Since I’ve been back, however, I’ve noticed a strange genre of books and videos popping onto shelves: namely, the anti-Da Vinci Code genre. People — zealous Catholics and uppity historians, mostly — have been pumping out all manner of media in retaliation to Dan Brown’s book, which most of them regard as an all-out assault on their religion. It’s odd. When I was the opinion editor at the Nexus, I employed a certain columnist, Joey, who wrote political pieces that generally fell on the Israeli side of the Israel-Palestine conflict. And he got letters from very upset readers — and, often, I suspect friends of readers who had never seen a copy of the Daily Nexus — who claimed that Joey’s column offended them as Muslims and made the campus unsafe for them. We ran the letters whenever we could. I noticed that they often contained a very specific vocabulary of words like “attack,” “deception,” “outrage” and words like these. And I can understand why they did — Joey was writing about real events with a certain bias. These pieces were, after all, opinion columns that ran in the campus only daily free newspaper.
I’m reminded of that specific vocabulary again as I read the backs of the books and videos denouncing The Da Vinci Code. These people are treating Brown’s book as if it had deliberately accused all Catholics of a role in a murderous cabal that sought to effectively hide half of Christian history from humanity. They’re forceful and angry. And they’re writing these books in droves. Even a cursory glance at Amazon.com yields scads of these anti-Da Vinci Code books.
- The Truth Behind the Da Vinci Code: A Challenging Response to the Bestselling Novel, by Richard Abanes
- Cracking Da Vinci’s Code: You’ve Read the Fiction, Now Read the Facts, by James Garlow and Peter Jones
- The Da Vinci Code: Fact or Fiction?, Hank Hanegraaff and Paul Maier
- Breaking the Da Vinci Code: Answers to the Questions Everyone’s Asking, by Darrell Bock
- Da Vinci Code Decoded: The Truth Behind the New York Times #1 Bestseller, by Martin Lunn
- Discussing the Da Vinci Code Discussion Guide : Examining the Issues Raised by the Book and Movie, by Garry Poole and Lee Strobel
- Exploring the Da Vinci Code: Investigating the Issues Raised by the Book and Movie, also by Garry Poole and Lee Strobel
- Truth and Fiction in The Da Vinci Code : A Historian Reveals What We Really Know about Jesus, Mary Magdalene, and Constantine, by Bart D. Ehrman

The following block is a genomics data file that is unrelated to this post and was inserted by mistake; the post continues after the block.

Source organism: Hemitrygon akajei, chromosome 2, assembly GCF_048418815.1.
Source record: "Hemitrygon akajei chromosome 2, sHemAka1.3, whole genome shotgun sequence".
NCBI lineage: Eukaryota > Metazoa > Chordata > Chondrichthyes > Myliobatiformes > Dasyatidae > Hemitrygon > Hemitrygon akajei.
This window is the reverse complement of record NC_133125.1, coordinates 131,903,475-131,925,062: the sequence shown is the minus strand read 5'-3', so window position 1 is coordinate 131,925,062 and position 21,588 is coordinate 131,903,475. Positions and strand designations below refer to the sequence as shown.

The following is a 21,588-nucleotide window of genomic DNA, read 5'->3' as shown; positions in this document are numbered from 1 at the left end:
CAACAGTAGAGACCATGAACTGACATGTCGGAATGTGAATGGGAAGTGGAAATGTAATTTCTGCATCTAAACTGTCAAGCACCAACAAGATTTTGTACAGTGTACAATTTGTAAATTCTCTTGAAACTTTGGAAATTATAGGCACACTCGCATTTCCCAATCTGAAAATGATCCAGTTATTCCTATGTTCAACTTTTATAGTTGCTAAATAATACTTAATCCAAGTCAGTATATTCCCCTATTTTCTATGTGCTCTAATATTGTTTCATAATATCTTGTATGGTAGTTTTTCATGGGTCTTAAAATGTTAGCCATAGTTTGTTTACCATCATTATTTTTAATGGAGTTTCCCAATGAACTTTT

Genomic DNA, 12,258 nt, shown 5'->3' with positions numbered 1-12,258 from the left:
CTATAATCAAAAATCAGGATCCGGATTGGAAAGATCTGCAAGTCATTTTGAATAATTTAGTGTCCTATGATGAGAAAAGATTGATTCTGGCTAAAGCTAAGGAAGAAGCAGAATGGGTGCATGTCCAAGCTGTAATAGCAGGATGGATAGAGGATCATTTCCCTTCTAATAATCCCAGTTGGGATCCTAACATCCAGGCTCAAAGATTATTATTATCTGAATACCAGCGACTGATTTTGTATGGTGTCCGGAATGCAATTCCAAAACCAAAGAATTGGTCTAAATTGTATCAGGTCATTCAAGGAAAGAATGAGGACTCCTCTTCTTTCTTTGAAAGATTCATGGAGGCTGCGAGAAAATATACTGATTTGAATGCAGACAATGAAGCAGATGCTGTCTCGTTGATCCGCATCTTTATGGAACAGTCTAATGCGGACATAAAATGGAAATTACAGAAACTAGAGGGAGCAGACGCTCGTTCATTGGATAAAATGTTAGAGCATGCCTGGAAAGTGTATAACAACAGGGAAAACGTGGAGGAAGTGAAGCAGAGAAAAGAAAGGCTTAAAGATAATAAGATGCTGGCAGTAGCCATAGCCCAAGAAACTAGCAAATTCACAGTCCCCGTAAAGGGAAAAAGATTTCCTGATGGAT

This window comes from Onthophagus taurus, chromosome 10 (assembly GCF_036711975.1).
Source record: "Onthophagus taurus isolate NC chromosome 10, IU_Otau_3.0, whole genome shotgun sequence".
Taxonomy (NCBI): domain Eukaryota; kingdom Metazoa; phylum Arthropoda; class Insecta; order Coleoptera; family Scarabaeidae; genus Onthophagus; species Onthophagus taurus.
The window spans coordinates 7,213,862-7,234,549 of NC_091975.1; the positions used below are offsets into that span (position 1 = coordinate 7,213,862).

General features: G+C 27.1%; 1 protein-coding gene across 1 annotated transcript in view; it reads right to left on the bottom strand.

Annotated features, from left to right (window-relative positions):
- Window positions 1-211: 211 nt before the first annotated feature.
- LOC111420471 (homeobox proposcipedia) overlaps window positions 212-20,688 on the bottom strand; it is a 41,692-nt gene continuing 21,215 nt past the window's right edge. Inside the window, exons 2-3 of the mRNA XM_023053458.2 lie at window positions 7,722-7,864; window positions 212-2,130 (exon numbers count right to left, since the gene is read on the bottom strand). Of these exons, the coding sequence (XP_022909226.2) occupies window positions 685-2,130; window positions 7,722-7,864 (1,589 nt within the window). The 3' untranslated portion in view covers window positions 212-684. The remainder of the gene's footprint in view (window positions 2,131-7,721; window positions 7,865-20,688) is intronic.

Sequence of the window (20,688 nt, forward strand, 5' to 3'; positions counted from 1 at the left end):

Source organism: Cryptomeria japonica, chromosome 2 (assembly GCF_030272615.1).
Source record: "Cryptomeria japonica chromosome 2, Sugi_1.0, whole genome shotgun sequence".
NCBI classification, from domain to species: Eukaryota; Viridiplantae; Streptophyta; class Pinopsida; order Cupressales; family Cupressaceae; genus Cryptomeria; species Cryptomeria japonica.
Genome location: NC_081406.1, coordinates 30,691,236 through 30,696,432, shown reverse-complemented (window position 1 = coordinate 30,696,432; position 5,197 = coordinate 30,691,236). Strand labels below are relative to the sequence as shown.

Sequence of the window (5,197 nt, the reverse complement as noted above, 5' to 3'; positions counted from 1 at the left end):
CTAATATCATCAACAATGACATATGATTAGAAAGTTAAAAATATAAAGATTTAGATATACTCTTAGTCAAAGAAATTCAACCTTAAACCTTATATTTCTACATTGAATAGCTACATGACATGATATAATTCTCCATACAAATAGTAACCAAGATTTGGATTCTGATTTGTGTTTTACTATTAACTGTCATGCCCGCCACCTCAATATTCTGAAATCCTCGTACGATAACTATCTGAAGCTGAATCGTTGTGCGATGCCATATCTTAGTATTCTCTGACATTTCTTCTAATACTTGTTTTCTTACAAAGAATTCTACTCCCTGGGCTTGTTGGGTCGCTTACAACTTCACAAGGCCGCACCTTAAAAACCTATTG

The big difference between these people and the people who wrote in response to Joey’s columns is that the former group is complaining about something that they should have rightly disregarded. Seriously, The Da Vinci Code never makes any pretense of defaming Catholicism. It just merely sets a rather gripping thriller plot in the context of history, art and religion. It’s a hodge-podge of real and fake, much like any paperback mystery novel would be. Not every writer is Tolkein and not every book builds an entire universe from the ground up. It’s easier to pull together pieces from real life. Dan Brown merely picked the pieces that had to do with a religion that has seen more than its share of bad publicity. Like a lot of the statues in Rome, the outer veneer of the Catholic church is crumbling in light of the series of child molestation accusations made against various diocese throughout the country. What’s more, few people with a hesitant attitude toward the religion were trilled with the selection of Ratzinger to the papacy last year. These are legitimate problems, but ones that lay people can do nothing about. To me, it seems like their only course of action was to rail against Dan Brown, who will probably read these anti-Da Vinci Code books as soon as he’s finished counting all the money he’s made.
Maybe the most interesting facet of this reactive literary movement is that it may, after all, be needed. I know more about Catholicism than the average person. Twelve years of religious education saw to that. For that, I’m glad. However, most people don’t know squat about religion, much less the lesser-known corners of the labyrinthine maze that is Catholicism. Maybe people in their relative ignorance of Christian history do believe what the Da Vinci Code purports. Maybe the idea of Jesus fathering an heir seems as likely as anything else the religion puts forth — or if not as likely, then at least no less implausible. And maybe even the Catholics who know a thing or two are so disillusioned with their faith today that they’d buy the notion that the higher-ups would hide things from them, would manipulate them and would even make decisions that, in the end, do not benefit the general public.
Yes, there’s a host of books and DVDs out there defaming a fictional book as fictional. On a religious level, I think it’s sad, but I suppose I’m okay with the notion that these people are just sniffing out a market and throwing something into it an a genuine capitalist bid for success. People will buy them. People will get a different perspective. And hopefully everyone will learn to read with a more critical eye. People will forget about the sacred feminine and what fluids may or may not have been put in the Holy Grail, whatever or whoever that may have been. And life will continue like normal for Catholics.
The funny part is that the one good thing The Da Vinci Code did for the religion is that, for a few brief moments, it made it exciting and steeped in history and mystery, like how I think it may have been when people first began secretly practicing it in darkened halls and basements. For just a moment, Dan Brown helped make a tired, old religion seem fun.